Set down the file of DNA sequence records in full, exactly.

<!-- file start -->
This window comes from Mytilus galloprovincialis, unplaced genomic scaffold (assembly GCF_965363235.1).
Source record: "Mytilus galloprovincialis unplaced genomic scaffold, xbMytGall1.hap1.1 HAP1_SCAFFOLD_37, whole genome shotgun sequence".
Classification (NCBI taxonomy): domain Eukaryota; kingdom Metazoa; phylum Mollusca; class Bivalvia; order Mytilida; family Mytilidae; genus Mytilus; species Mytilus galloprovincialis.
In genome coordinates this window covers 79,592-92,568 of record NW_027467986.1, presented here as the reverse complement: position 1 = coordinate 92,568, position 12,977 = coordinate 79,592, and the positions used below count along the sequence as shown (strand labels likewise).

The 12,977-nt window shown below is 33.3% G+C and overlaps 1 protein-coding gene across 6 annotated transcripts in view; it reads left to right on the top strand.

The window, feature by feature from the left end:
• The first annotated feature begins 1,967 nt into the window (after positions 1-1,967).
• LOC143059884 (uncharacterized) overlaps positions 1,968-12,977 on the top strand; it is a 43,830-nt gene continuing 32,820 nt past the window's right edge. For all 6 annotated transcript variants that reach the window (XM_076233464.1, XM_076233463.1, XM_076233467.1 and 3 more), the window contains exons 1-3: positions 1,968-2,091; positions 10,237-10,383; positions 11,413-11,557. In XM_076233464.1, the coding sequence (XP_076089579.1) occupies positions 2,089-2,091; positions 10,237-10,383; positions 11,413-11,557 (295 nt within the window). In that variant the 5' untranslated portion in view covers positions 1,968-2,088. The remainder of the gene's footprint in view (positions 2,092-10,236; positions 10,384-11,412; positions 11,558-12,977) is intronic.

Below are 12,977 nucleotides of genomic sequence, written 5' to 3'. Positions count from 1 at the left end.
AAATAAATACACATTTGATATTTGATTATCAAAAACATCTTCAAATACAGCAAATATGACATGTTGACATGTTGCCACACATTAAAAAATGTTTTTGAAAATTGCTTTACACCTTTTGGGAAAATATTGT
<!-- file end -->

This window comes from Mytilus galloprovincialis, unplaced genomic scaffold (assembly GCF_965363235.1).
Source record: "Mytilus galloprovincialis unplaced genomic scaffold, xbMytGall1.hap1.1 HAP1_SCAFFOLD_37, whole genome shotgun sequence".
Classification (NCBI taxonomy): domain Eukaryota; kingdom Metazoa; phylum Mollusca; class Bivalvia; order Mytilida; family Mytilidae; genus Mytilus; species Mytilus galloprovincialis.
In genome coordinates this window covers 79,592-92,568 of record NW_027467986.1, presented here as the reverse complement: position 1 = coordinate 92,568, position 12,977 = coordinate 79,592, and the positions used below count along the sequence as shown (strand labels likewise).

The 12,977-nt window shown below is 33.3% G+C and overlaps 1 protein-coding gene across 6 annotated transcripts in view; it reads left to right on the top strand.

The window, feature by feature from the left end:
• The first annotated feature begins 1,967 nt into the window (after positions 1-1,967).
• LOC143059884 (uncharacterized) overlaps positions 1,968-12,977 on the top strand; it is a 43,830-nt gene continuing 32,820 nt past the window's right edge. For all 6 annotated transcript variants that reach the window (XM_076233464.1, XM_076233463.1, XM_076233467.1 and 3 more), the window contains exons 1-3: positions 1,968-2,091; positions 10,237-10,383; positions 11,413-11,557. In XM_076233464.1, the coding sequence (XP_076089579.1) occupies positions 2,089-2,091; positions 10,237-10,383; positions 11,413-11,557 (295 nt within the window). In that variant the 5' untranslated portion in view covers positions 1,968-2,088. The remainder of the gene's footprint in view (positions 2,092-10,236; positions 10,384-11,412; positions 11,558-12,977) is intronic.

Below are 12,977 nucleotides of genomic sequence, written 5' to 3'. Positions count from 1 at the left end.
AAATAAATACACATTTGATATTTGATTATCAAAAACATCTTCAAATACAGCAAATATGACATGTTGACATGTTGCCACACATTAAAAAATGTTTTTGAAAATTGCTTTACACCTTTTGGGAAAATATTGT